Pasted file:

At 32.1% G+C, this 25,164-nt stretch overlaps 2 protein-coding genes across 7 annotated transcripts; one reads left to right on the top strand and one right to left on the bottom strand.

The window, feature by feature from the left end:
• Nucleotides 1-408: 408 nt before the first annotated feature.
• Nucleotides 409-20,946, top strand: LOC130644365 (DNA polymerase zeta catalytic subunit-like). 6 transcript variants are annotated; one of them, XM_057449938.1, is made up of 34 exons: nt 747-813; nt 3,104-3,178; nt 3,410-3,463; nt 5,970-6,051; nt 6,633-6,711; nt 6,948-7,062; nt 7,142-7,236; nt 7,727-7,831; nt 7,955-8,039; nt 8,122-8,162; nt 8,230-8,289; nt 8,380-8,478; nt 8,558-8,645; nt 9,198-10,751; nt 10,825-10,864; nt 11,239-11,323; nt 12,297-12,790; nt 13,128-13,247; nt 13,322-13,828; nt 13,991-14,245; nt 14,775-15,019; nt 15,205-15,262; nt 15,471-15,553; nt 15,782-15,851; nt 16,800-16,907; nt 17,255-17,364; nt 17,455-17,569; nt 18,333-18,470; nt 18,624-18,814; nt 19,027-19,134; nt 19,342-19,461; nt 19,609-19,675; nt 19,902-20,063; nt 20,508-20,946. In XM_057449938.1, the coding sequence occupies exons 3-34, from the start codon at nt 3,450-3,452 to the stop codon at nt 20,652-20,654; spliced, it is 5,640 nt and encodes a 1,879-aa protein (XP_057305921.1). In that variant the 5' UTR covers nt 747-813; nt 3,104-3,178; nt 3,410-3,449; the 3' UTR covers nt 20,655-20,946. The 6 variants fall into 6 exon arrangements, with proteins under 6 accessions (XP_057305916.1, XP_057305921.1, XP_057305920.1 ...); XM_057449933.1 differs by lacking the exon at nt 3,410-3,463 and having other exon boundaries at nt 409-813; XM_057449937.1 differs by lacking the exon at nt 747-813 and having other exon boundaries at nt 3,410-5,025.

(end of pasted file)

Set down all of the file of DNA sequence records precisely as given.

At 32.1% G+C, this 25,164-nt stretch overlaps 2 protein-coding genes across 7 annotated transcripts; one reads left to right on the top strand and one right to left on the bottom strand.

The window, feature by feature from the left end:
• Nucleotides 1-408: 408 nt before the first annotated feature.
• Nucleotides 409-20,946, top strand: LOC130644365 (DNA polymerase zeta catalytic subunit-like). 6 transcript variants are annotated; one of them, XM_057449938.1, is made up of 34 exons: nt 747-813; nt 3,104-3,178; nt 3,410-3,463; nt 5,970-6,051; nt 6,633-6,711; nt 6,948-7,062; nt 7,142-7,236; nt 7,727-7,831; nt 7,955-8,039; nt 8,122-8,162; nt 8,230-8,289; nt 8,380-8,478; nt 8,558-8,645; nt 9,198-10,751; nt 10,825-10,864; nt 11,239-11,323; nt 12,297-12,790; nt 13,128-13,247; nt 13,322-13,828; nt 13,991-14,245; nt 14,775-15,019; nt 15,205-15,262; nt 15,471-15,553; nt 15,782-15,851; nt 16,800-16,907; nt 17,255-17,364; nt 17,455-17,569; nt 18,333-18,470; nt 18,624-18,814; nt 19,027-19,134; nt 19,342-19,461; nt 19,609-19,675; nt 19,902-20,063; nt 20,508-20,946. In XM_057449938.1, the coding sequence occupies exons 3-34, from the start codon at nt 3,450-3,452 to the stop codon at nt 20,652-20,654; spliced, it is 5,640 nt and encodes a 1,879-aa protein (XP_057305921.1). In that variant the 5' UTR covers nt 747-813; nt 3,104-3,178; nt 3,410-3,449; the 3' UTR covers nt 20,655-20,946. The 6 variants fall into 6 exon arrangements, with proteins under 6 accessions (XP_057305916.1, XP_057305921.1, XP_057305920.1 ...); XM_057449933.1 differs by lacking the exon at nt 3,410-3,463 and having other exon boundaries at nt 409-813; XM_057449937.1 differs by lacking the exon at nt 747-813 and having other exon boundaries at nt 3,410-5,025.